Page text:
I’ll be taking the Five Grave Precepts this coming October. I worked up the nerve to ask my teacher Hogen this weekend (after a bit of prodding from Sherri). After asking why I would like to take the precepts and considering my response, Hogen said he’d be happy to give me the Precepts.
A bit of background is necessary here for non-Buddhist readers. The five grave precepts of Buddhism are as follows:
- I will be mindful and reverential with all life, I will not be violent nor will I kill.
- I will respect the property of others, I will not steal.
- I will be conscious and loving in my relationships, I will not give way to lust.
- I will honor honesty and truth, I will not deceive.
- I will exercise proper care of my body and mind, I will not be gluttonous nor abuse intoxicants.
During the Precepts Ceremony you state your intention to whole-heartedly abide by the above precepts. You do this publicly in front of your teacher, your parents (when they can be present) and the Sangha (Buddhist community). The Precepts Ceremony is a pretty big deal. It serves as one’s first major commitment to Buddhist spiritual and ethical practice. In addition, it’s the first step towards receiving and becoming part of the thousands-year-old Buddhist lineage. This is why it was necessary I ask permission to receive the precepts. They aren’t simply available for the taking. A teacher must evaluate his student and determine if he or she is ready to receive the precepts.
I should take the opportunity to distinguish the Five Precepts ceremony from that of Jukai. Jukai is the ceremony in which one receives the 16 Lay Precepts and formally becomes a Buddhist (complete with dharma name). The Jukai and Five Precepts ceremonies are very similar and often occur at the same time (in receiving Jukai you also re-take the Five Grave Precepts). But Jukai is more extensive and more significant. I’ll write more on this topic at another time (either when Sherri takes Jukai this fall, or when I’m closer to taking it myself).
Now that I have permission to receive the Precepts, I have a number of tasks to complete over the next six months. The first is to really study and sit with the Five Precepts. Part of this study includes writing a brief statement about what each precepts means to me. Another part of this study requirement is to participate in dicussion groups about the Five Precepts.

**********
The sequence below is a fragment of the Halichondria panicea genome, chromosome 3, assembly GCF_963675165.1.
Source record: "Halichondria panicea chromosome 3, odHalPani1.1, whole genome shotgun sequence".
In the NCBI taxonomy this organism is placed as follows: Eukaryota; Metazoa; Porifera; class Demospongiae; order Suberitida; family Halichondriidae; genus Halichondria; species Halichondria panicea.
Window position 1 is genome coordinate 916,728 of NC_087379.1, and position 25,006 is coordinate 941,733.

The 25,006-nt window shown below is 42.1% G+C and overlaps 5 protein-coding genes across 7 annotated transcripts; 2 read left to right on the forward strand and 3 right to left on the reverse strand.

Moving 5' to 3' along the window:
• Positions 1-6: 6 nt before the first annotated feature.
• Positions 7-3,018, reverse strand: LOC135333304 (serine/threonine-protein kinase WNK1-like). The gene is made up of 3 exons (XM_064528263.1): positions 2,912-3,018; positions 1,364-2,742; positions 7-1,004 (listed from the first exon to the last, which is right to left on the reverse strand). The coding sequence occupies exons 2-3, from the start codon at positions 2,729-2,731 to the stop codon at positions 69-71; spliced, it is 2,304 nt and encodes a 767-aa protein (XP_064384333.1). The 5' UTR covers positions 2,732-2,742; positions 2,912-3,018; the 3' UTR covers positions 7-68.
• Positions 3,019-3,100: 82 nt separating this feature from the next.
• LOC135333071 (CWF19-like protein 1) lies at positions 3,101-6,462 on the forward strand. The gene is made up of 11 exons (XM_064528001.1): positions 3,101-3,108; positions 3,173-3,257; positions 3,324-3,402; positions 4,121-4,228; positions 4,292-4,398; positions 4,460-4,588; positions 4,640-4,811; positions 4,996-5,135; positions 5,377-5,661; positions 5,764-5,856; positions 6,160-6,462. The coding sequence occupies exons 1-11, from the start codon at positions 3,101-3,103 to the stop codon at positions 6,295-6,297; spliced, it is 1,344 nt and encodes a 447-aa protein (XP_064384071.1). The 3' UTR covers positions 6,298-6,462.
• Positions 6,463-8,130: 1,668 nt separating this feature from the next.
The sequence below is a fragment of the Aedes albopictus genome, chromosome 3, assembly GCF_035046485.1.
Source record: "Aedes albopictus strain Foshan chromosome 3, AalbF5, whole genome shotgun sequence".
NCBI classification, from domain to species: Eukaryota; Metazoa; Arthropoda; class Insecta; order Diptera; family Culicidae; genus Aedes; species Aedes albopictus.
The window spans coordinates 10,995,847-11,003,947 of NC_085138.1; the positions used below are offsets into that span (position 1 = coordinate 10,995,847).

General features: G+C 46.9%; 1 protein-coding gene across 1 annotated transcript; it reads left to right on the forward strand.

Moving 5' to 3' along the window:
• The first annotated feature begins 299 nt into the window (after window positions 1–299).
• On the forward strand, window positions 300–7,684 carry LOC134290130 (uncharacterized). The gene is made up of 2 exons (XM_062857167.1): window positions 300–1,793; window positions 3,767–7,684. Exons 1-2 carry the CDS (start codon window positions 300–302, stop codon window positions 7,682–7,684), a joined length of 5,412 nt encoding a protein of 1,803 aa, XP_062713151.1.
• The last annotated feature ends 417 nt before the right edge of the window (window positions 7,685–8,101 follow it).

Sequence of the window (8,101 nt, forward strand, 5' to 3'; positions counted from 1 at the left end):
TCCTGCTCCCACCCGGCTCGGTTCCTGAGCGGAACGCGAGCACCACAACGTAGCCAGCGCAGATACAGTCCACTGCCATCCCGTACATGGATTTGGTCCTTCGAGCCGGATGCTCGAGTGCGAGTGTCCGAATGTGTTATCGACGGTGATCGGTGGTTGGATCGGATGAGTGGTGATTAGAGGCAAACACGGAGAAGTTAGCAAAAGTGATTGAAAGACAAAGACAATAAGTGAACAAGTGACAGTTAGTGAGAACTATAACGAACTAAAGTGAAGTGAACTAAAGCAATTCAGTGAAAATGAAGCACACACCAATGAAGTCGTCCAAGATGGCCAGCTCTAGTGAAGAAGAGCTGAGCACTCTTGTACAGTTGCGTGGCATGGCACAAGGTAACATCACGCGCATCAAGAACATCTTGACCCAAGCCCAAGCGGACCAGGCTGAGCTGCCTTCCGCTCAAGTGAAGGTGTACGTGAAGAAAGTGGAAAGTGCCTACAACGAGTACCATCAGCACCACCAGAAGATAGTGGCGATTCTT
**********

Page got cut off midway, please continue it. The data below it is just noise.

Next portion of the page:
The next requirement is to hand sew my wagessa. A wagessa is a thin strip of fabric symbolizing the kesa. The kesa is the “bib”-like outer robe worn by Zen priests. Lay people who have taken Jukai wear something similar, called a Rakusu. Both the wagessa and kesa symbolize the original robs worn by Buddha. I will sew my wagessa and then turn it into my teachers who will present it to me during the Precept ceremony. Afterward, I’ll wear it during zazen and other Sangha functions.
And the final requirement is to attend a Beginner’s Mind Retreat at Great Vow Zen Monastery. A Beginner’s Mind retreat is a weekend retreat that serves as an introduction to Sesshin practice. A sesshin is a period of intense meditation that usually takes place over 5 to 10 days and includes 8 to 10 hours of zazen each day. Sesshin practice is essential to Zen Buddism. The idea behind sesshin is that it takes a signifcant amount of sustained, continuous meditation in order to quiet the mind sufficiently to experience deep awakeing. Sesshin also includes work practice, dharma talks, breath practice through chanting and is typically conducted in noble silence.
Taking the Precepts is not a requirement for studying Zen, having a skillful meditation practice or even participating in a Buddhist community. I could do all of those thing without taking the Precepts. So why am I doing it?
I’m taking the Precepts specifically to uphold, affirm and support my practice. In Buddhism, there is something called the Three Treasures: the Buddha, the Dharma and the Sangha. The Buddha is, of course, the original Buddha, but also represents that each of us has it within us to be a Buddha, to be an enlightened being free of suffering. The Dharma is the whole body of Buddhist teaching from the Buddha and subsquent great teachers. And the Sangha the community of practicing Buddhists. It’s essential to Buddhist practice to take refuge in, up hold and seek guidance in these three things.
Taking the precepts, for me, is a way of taking refuge in these three treasures. By taking the precepts I’m taking refuge in and showing respect for the all three of the treasures. For the Buddha by recognizing my own buddha nature and attempting to obide by the ethical guidelines inherent in this nature. For the Dharma by recognizing the dignity and being humbled by the tremendous lineage and teachers offered to me during the ceremony. And to the Sangha by publicly stating to my own Sangha that I will be an ethical member of that community.
In short, I see taking the precepts as an essential next step in my spiritual development.
I’ll keep writing here about my process in working with the Five Grave Precepts and my experiences with the Beginner’s Mind retreat (which should happen mid-June, just before my 29th birthday).
Thank you for providing this clear explanation, definitions included! I support what you are doing and Ron and I will be present in October.
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